Skewed Gender Ratio
- 17 Oct 2020
- 6 min read
This article is based on “The real population worry” which was published in The Indian Express on 17/10/2020. It talks about the worrisome trend in the decline of sex ratio at birth in India.
The recently released Sample Registration System (SRS) Statistical report (2018) which measures the global population projection, highlighted that fertility rate has been declining in India for some time now.
The report estimated that India’s Total Fertility Rate (TFR) was around 2.2 in the year 2018, which is close to the replacement rate of 2.1. This clearly marks the success of government measures to bring population control.
However, on flip side the SRS report highlights the declining sex ratio at birth in India that has further got reduced from 906 in 2011 to 899 in 2018. The United Nations Population Fund (UNFPA) State of World Population 2020 held that sex ratio at birth in India is lower than all the countries in the world except China.
Therefore, along with stabling of population , government and society needs to address the declining sex ratio and subsequenlty gender discrimination.
Reasons For Skewed Sex Ratio
- Gender Bias: According to information from the UNPFA, reasons for female infanticide include anti-female bias, as women are often seen as subservient to men, who often employ positions of power.
- Son-Preference: In addition, parents believe they will be better taken care of in their old age by men, as men are perceived as the principal wage earners of the family.
- Social Practices: Parents of girls are usually expected to pay a dowry, which could be a massive expense, avoided by raising males.
- Counter Effect of Rise in Income: Contrary to popular perception, in India’s sex ratio at birth declined even as per capita income increased nearly 10 times over the last 65 years, according to an IndiaSpend analysis of government data.
- This could be because rising income, which results in increased literacy, makes it easier for families to access sex-selective procedures.
Issues Related to Lower Sex ratio at Birth
- Gender-imbalance: Prof. Amartya Kumar Sen, in his world famous article “Missing Women‟ has statistically proved that during the last century, 100 million women have been missing in south Asia.
- This is due to discrimination leading to death, experienced by them from womb to tomb in their life cycles.
- An adverse child sex ratio is also reflected in the distorted gender makeup of the entire population.
- Acording to World Bank, in 2031, India will have 936 females per 1,000 males, lower than the sex ratio in 1951 of 946 females per 1,000 males.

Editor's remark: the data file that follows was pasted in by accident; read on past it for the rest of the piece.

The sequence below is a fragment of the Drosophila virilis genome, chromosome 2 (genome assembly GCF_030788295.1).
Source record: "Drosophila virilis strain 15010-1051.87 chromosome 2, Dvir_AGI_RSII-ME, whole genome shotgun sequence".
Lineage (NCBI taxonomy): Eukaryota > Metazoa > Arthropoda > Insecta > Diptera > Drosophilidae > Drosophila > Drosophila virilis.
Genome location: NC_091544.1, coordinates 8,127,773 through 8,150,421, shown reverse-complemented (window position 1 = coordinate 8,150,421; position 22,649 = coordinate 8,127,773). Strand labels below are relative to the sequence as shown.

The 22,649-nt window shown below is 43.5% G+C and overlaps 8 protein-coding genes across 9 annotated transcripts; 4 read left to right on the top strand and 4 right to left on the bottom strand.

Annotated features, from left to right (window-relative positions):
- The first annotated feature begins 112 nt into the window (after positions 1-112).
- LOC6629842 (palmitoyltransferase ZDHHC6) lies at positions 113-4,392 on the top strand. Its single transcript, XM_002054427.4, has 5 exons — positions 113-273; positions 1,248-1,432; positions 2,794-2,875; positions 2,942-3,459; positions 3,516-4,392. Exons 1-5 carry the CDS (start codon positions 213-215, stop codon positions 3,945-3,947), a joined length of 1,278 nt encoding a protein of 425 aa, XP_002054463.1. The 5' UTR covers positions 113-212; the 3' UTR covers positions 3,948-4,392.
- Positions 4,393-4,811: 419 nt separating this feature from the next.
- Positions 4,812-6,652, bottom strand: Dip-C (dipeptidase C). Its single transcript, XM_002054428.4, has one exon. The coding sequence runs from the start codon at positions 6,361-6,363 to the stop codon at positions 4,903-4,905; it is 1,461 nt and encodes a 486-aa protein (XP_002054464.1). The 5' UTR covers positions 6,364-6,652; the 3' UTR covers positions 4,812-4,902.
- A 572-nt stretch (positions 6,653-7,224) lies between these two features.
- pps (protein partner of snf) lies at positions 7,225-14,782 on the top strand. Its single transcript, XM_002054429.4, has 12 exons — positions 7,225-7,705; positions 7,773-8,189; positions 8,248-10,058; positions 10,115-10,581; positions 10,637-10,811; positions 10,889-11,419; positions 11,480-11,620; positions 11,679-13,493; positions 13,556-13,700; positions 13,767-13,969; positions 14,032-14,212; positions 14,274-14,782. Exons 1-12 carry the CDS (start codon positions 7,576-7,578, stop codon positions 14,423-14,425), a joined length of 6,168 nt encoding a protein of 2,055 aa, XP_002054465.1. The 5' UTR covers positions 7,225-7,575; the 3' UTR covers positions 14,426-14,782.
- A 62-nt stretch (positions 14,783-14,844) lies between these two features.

- Distortion in the Marriage System: Adverse ratio results in a gross imbalance in the number of men and women and its inevitable impact on marriage systems as well as other harms to women.
- In India, some villages in Haryana and Punjab have such poor sex ratios that men “import” brides from other States. This is often accompanied by the exploitation of these brides.
- There are concerns that skewed sex ratios lead to more violence against both men and women, as well as human-trafficking.
- Bringing Behavioural Change: Increasing female education and economic prosperity help to improve the ratio. In this pursuit, The government’s Beti-Bachao Beti Padhao Campaign has achieved remarkable success in bringing behavioural change in the society.
- Sensitizing Youth: There is an urgent need to reach young people for reproductive health education and services as well as to cultivate gender equity norms.
- Regarding the services of Accredited Social Health Activist (ASHA) can be leveraged, especially in rural areas.
- Stringent Enforcement of Law: India must implement the Pre-Conception and Pre-Natal Diagnostic Techniques (PCPNDT) Act, 1994 more stringently and dedicate more resources to fighting the preference for boys.
- In this context, the Drugs Technical Advisory Board decision to include ultrasound machines in the Drugs and Cosmetics Act, is a step in the right direction.
Although India has created several impressive goals to reduce its population growth rates, India and the rest of the world has a long way to go to achieve meaningful population policy which are not only based on quantitative control but qualitative control as well.
Drishti Mains Question
In view of the complexity of son meta-preference resulting in gender-biased sex selection, government actions need to be supplemented by improving women’s status in the society. Comment.
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